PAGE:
Sunday, September 17, 2006
"Pride goes before destruction, a haughty spirit before a fall." ... Proverbs 16:10
Years ago I was taught that impatience is a form of pride.
I was shocked. Because, well, I was always impatient.
At the supermarket I was impatient and (silently) huffy if people in the aisles just stood there for, like, a lifetime searching for a certain box of cereal or reading the ingredient list on spaghetti sauce --and blocking my view of the items I needed. I felt annoyed that I had to wait for all these slowpokes who seemingly descended upon the store simultaneously, as though in cahoots to bother me.
What's wrong with that? Basically, that kind of thinking is really saying, "*I* shouldn't have to put up with this! *I* shouldn't have to wait my turn. And it's totally disregarding just how many times *I've* spent a lifetime searching for stuff in store aisles and reading labels all squinty-eyed. And well, many has been the time...
At the check-out counter--the same thing. All those long lines made me roll my eyes. Why didn't these people do their shopping earlier? Or later? And if my line had a slow store clerk, there was more rolling of the eyes and being frustrated that *I* had to wait because of someone else's ineptitude.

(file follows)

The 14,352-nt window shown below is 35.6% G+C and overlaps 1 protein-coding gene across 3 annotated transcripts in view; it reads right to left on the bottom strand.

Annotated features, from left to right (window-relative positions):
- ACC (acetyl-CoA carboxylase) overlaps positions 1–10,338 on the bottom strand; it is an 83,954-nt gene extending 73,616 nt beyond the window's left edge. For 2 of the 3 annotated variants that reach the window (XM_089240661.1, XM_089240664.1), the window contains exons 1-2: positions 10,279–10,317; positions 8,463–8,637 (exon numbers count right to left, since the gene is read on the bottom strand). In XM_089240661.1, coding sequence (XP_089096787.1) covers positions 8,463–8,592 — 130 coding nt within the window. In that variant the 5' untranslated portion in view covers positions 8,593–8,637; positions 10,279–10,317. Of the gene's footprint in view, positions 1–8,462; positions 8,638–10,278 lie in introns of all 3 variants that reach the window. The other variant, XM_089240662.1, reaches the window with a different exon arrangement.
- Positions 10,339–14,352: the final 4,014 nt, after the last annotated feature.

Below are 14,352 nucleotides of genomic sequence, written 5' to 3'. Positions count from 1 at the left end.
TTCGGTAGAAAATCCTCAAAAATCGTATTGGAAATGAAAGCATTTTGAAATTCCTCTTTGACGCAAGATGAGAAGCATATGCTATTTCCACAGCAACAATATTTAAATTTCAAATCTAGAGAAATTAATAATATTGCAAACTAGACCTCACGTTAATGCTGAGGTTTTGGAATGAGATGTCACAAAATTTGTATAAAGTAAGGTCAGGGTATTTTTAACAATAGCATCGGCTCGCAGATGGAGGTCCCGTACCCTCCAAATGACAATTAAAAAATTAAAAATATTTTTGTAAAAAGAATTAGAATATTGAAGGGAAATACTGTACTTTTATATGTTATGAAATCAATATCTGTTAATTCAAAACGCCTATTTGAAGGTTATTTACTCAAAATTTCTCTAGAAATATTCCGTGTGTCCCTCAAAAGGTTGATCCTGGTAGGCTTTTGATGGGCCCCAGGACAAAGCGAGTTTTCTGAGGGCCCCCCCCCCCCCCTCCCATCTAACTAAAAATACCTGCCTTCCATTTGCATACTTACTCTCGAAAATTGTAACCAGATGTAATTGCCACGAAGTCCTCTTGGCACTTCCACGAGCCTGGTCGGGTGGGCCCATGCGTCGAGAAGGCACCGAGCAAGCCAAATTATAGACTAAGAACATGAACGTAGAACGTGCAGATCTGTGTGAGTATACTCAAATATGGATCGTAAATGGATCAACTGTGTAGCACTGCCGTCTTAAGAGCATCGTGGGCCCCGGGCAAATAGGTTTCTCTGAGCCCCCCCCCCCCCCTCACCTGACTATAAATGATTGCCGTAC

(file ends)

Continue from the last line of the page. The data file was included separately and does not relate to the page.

Well, good gracious... Why couldn't *I* have done my shopping earlier (or later)? Why, instead, would I expect the whole world to arrange its schedule around me? And by judging a clerk as slow, what I'm really, deep-down thinking is--"If *I* was doing your job, I could do it much faster and more efficiently than you."
And, well, ha! I have never, ever trained to be a store clerk, I am machine-of-any-type-challenged, my back hurts when I stand too long, I have this hearing problem when there's background noise (I'd be, like, eh? eh?), and I would--most assuredly--be fired my first day. Count on it.
Humbling, that is. All of it.
Of course there are many more examples of what appears as something else in Life, but is really just garden variety pride. Like, when I'm in traffic and I'm thinking my whole town is made-up of horrible drivers and why, if they're in such a hurry, couldn't they be more organized and leave their homes sooner so they didn't have to drive like maniacs?
But it comes to me--how many times have *I* made driving mistakes, only to have been spared an accident by the grace of God? (Let's just say a few...). And why wasn't *I* more organized so that *I* could have left the house earlier and avoided the busiest time of the afternoon?
And on and on it goes, stretching probably outward to the moon...
Something happened when I (finally) allowed God to point out this kind of stuff to me. I began realizing I wasn't so 'together' after all. And then I started having more patience with others. And then I began enjoying Life more.
Life is sweeter, better, when you stop believing your way is the only way and you give others the break you wish they'd give you.